JOHN PROCTER, SR. of Salem Farmes

Died under torture September 19, 1692
GILES CORY of Salem Farmes

Hanged September 22, 1692
MARTHA CORY of Salem Farmes
MARY ESTY of Topsfield
MARY PARKER of Andover
WILMOT REDD of Marblehead

Died in jail December 3, 1692
ANN FOSTER of Andover

Died in jail March 10, 1693

On the outer leaves of the monument are quotations from some of the Witchcraft Hysteria victims.

The inscribed quotations read as follows:

"I am an innocent person. I never had to do with witchcraft since I was born. I am a Gosple woman." MARTHA CORY

"The Lord above knows my Innocencye as att the great day will be known to men and Angells. I Petition to your honours not for my own life for I know I must die and my appointed time is sett but the Lord he knows it is that if it be possible no more Innocent blood be shed." MARY ESTY

"If it was the last moment I was to live. God knows I am innocent." ELIZABETH HOW

"Well! Burn me, or hang me, I will stand in the truth of Christ." GEORGE JACOBS, SR.

"Amen. Amen. A false tongue will never make a guilty person." SUSANNAH MARTIN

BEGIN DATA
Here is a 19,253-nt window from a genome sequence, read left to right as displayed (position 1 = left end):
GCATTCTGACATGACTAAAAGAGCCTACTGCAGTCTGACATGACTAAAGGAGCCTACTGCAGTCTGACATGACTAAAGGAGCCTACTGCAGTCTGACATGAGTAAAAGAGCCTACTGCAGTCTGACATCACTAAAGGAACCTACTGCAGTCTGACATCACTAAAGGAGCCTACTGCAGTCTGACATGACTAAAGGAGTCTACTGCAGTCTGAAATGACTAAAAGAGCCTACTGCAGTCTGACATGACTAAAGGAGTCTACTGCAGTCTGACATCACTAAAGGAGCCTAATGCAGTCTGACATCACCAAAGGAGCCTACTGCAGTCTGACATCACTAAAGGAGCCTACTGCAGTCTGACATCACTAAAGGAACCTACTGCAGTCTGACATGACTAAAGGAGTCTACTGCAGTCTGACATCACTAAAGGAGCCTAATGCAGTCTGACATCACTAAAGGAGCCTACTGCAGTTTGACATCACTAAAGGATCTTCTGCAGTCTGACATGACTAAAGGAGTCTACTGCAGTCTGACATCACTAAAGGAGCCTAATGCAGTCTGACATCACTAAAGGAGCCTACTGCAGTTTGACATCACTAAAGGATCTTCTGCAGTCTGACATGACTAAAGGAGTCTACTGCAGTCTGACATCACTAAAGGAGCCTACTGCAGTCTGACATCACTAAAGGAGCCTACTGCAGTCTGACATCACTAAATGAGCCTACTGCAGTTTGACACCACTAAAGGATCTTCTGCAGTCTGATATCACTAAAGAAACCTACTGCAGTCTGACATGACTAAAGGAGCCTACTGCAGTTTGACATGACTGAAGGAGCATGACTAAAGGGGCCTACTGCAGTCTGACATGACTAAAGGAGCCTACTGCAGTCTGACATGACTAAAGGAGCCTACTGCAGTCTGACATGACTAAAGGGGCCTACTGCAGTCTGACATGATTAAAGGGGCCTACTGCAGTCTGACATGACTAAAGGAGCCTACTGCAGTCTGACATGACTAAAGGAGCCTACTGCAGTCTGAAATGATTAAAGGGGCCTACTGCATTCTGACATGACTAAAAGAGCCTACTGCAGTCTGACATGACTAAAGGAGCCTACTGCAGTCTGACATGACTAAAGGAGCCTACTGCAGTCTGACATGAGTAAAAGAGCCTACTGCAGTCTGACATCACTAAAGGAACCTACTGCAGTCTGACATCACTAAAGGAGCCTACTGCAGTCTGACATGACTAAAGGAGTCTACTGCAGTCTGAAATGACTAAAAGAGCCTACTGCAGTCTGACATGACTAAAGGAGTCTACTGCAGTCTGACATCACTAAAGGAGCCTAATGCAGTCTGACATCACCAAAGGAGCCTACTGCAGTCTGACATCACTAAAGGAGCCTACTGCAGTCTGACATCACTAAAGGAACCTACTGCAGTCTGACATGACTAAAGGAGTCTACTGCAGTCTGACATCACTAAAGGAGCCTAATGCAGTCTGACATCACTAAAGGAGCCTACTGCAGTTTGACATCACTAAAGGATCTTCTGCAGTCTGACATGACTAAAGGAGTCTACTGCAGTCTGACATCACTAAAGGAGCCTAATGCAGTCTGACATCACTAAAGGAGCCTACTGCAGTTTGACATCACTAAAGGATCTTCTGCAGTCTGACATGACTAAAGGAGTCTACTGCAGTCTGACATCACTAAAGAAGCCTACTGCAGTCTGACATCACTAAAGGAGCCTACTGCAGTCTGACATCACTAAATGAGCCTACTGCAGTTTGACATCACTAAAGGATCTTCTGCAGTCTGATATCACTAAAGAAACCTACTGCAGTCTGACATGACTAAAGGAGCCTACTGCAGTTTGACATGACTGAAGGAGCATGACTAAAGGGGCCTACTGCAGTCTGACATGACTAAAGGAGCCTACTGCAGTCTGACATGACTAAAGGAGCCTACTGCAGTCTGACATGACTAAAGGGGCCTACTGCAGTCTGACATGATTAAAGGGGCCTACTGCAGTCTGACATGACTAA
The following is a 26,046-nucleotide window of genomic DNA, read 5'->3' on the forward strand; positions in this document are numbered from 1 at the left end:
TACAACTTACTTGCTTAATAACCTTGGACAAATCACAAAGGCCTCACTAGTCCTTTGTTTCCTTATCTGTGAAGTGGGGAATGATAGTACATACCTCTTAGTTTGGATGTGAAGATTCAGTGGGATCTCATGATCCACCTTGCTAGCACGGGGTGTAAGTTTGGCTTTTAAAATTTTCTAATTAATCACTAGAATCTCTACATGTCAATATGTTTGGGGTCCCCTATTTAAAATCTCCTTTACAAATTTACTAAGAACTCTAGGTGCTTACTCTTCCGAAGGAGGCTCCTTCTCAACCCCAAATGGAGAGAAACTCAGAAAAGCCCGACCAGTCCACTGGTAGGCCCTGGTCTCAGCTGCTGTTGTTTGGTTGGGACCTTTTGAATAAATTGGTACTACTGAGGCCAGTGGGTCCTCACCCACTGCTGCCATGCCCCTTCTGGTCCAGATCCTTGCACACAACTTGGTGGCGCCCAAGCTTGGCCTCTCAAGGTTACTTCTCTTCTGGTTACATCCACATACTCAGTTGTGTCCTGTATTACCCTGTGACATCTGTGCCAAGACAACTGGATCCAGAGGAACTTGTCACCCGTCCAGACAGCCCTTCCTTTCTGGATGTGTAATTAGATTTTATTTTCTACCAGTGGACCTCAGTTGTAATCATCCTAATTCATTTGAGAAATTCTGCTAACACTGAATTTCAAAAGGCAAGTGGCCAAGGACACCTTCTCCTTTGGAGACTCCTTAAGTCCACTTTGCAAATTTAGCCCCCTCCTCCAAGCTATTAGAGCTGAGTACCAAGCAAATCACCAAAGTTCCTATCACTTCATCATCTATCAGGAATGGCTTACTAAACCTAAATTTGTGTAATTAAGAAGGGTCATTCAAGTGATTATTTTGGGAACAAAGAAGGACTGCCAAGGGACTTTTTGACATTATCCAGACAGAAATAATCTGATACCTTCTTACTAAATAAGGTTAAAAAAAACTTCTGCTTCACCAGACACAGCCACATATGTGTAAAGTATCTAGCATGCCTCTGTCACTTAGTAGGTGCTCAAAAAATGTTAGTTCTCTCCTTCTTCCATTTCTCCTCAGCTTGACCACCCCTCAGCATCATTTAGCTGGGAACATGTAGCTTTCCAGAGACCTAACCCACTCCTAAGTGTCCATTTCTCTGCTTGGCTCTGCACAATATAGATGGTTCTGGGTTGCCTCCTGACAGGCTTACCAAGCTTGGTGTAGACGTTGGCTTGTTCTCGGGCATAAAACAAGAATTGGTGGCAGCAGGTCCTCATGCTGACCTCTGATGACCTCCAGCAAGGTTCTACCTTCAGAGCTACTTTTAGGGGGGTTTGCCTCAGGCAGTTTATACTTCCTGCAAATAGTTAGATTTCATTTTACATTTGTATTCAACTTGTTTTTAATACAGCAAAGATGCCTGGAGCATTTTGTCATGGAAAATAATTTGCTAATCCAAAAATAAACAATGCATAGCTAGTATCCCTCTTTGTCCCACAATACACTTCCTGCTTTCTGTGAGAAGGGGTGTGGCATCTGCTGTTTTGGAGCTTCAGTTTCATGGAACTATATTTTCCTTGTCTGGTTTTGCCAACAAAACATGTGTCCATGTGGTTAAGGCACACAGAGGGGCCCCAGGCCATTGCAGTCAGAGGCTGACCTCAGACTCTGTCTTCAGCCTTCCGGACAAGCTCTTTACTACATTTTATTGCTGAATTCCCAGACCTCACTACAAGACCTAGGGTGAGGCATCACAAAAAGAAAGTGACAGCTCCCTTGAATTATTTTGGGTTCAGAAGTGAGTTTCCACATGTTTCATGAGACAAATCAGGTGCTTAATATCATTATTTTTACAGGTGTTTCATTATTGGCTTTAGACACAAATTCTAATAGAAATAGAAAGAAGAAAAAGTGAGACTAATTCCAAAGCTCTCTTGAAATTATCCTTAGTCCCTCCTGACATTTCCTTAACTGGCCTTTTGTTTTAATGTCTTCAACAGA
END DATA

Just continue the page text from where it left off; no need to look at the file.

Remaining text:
"I CAN SAY BEFORE MY Eternal father I am innocent & God will clear my innocency." REBECCA NURSE

"The Magistrates, Ministers, Jewries, and all the People in general being so much inraged and incensed against us by the Delusion of the Devil, which we can term no other, by reason we know in our own Consciences, we are all Innocent Persons." JOHN PROCTER SR.

"I fear not but the Lord in his due time will make me as white as snow." JOHN WILLARD

Located a short distance away, behind 67 Centre Street, is the archaelogical site of the parish house of Reverend Samuel Parris, the minister of Salem Village during the Hysteria. The foundations of the original parish buildings are still visible. It was in his house that the Hysteria reportedly began, as Parris' servant Tituba told tales to several young girls, including Parris' daughter Betty, followed by strange behavior in the girls attributed to bewitchment.

Along Centre Street in Danvers are many homes that date to the time at or before the Witchcraft Hysteria, including the house of innkeeper Thomas Haines at 35 Centre Street, which was built around 1681, and the house of yeoman Joseph Houlton at 19 Centre Street, which was built around 1671.